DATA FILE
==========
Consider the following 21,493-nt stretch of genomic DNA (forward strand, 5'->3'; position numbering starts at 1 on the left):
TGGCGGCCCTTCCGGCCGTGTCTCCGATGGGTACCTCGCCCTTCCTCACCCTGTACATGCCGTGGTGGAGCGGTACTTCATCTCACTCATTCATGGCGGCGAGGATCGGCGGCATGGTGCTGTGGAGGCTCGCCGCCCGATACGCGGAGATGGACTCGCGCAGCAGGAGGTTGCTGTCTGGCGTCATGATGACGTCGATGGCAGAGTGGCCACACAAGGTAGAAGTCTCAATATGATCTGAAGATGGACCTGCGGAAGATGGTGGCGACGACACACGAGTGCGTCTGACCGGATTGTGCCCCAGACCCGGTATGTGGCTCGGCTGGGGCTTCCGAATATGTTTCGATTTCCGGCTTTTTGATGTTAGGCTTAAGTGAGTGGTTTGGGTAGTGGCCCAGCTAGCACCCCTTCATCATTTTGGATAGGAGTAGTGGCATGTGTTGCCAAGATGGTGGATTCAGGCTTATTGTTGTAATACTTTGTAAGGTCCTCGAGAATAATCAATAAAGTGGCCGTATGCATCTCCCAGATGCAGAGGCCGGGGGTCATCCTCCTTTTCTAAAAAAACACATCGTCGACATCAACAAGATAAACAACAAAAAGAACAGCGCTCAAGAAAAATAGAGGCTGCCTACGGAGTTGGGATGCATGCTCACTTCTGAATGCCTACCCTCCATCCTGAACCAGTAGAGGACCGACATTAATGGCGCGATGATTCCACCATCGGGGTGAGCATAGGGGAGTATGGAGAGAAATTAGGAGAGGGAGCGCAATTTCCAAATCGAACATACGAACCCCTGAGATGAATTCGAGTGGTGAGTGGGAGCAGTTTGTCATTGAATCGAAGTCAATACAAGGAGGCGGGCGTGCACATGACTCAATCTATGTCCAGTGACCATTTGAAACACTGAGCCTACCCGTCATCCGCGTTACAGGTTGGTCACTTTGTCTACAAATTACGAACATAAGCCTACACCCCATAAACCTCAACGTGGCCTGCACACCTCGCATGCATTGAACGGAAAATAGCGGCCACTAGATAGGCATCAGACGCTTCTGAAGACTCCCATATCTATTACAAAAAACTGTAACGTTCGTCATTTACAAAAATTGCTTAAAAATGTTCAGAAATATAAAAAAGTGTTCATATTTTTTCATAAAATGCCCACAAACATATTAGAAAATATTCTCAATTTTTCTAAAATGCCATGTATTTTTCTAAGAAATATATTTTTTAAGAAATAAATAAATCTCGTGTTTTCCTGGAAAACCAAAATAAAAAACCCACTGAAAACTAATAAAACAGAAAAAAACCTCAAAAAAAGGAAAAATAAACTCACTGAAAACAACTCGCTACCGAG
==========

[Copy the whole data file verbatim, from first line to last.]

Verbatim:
Consider the following 21,493-nt stretch of genomic DNA (forward strand, 5'->3'; position numbering starts at 1 on the left):
TGGCGGCCCTTCCGGCCGTGTCTCCGATGGGTACCTCGCCCTTCCTCACCCTGTACATGCCGTGGTGGAGCGGTACTTCATCTCACTCATTCATGGCGGCGAGGATCGGCGGCATGGTGCTGTGGAGGCTCGCCGCCCGATACGCGGAGATGGACTCGCGCAGCAGGAGGTTGCTGTCTGGCGTCATGATGACGTCGATGGCAGAGTGGCCACACAAGGTAGAAGTCTCAATATGATCTGAAGATGGACCTGCGGAAGATGGTGGCGACGACACACGAGTGCGTCTGACCGGATTGTGCCCCAGACCCGGTATGTGGCTCGGCTGGGGCTTCCGAATATGTTTCGATTTCCGGCTTTTTGATGTTAGGCTTAAGTGAGTGGTTTGGGTAGTGGCCCAGCTAGCACCCCTTCATCATTTTGGATAGGAGTAGTGGCATGTGTTGCCAAGATGGTGGATTCAGGCTTATTGTTGTAATACTTTGTAAGGTCCTCGAGAATAATCAATAAAGTGGCCGTATGCATCTCCCAGATGCAGAGGCCGGGGGTCATCCTCCTTTTCTAAAAAAACACATCGTCGACATCAACAAGATAAACAACAAAAAGAACAGCGCTCAAGAAAAATAGAGGCTGCCTACGGAGTTGGGATGCATGCTCACTTCTGAATGCCTACCCTCCATCCTGAACCAGTAGAGGACCGACATTAATGGCGCGATGATTCCACCATCGGGGTGAGCATAGGGGAGTATGGAGAGAAATTAGGAGAGGGAGCGCAATTTCCAAATCGAACATACGAACCCCTGAGATGAATTCGAGTGGTGAGTGGGAGCAGTTTGTCATTGAATCGAAGTCAATACAAGGAGGCGGGCGTGCACATGACTCAATCTATGTCCAGTGACCATTTGAAACACTGAGCCTACCCGTCATCCGCGTTACAGGTTGGTCACTTTGTCTACAAATTACGAACATAAGCCTACACCCCATAAACCTCAACGTGGCCTGCACACCTCGCATGCATTGAACGGAAAATAGCGGCCACTAGATAGGCATCAGACGCTTCTGAAGACTCCCATATCTATTACAAAAAACTGTAACGTTCGTCATTTACAAAAATTGCTTAAAAATGTTCAGAAATATAAAAAAGTGTTCATATTTTTTCATAAAATGCCCACAAACATATTAGAAAATATTCTCAATTTTTCTAAAATGCCATGTATTTTTCTAAGAAATATATTTTTTAAGAAATAAATAAATCTCGTGTTTTCCTGGAAAACCAAAATAAAAAACCCACTGAAAACTAATAAAACAGAAAAAAACCTCAAAAAAAGGAAAAATAAACTCACTGAAAACAACTCGCTACCGAG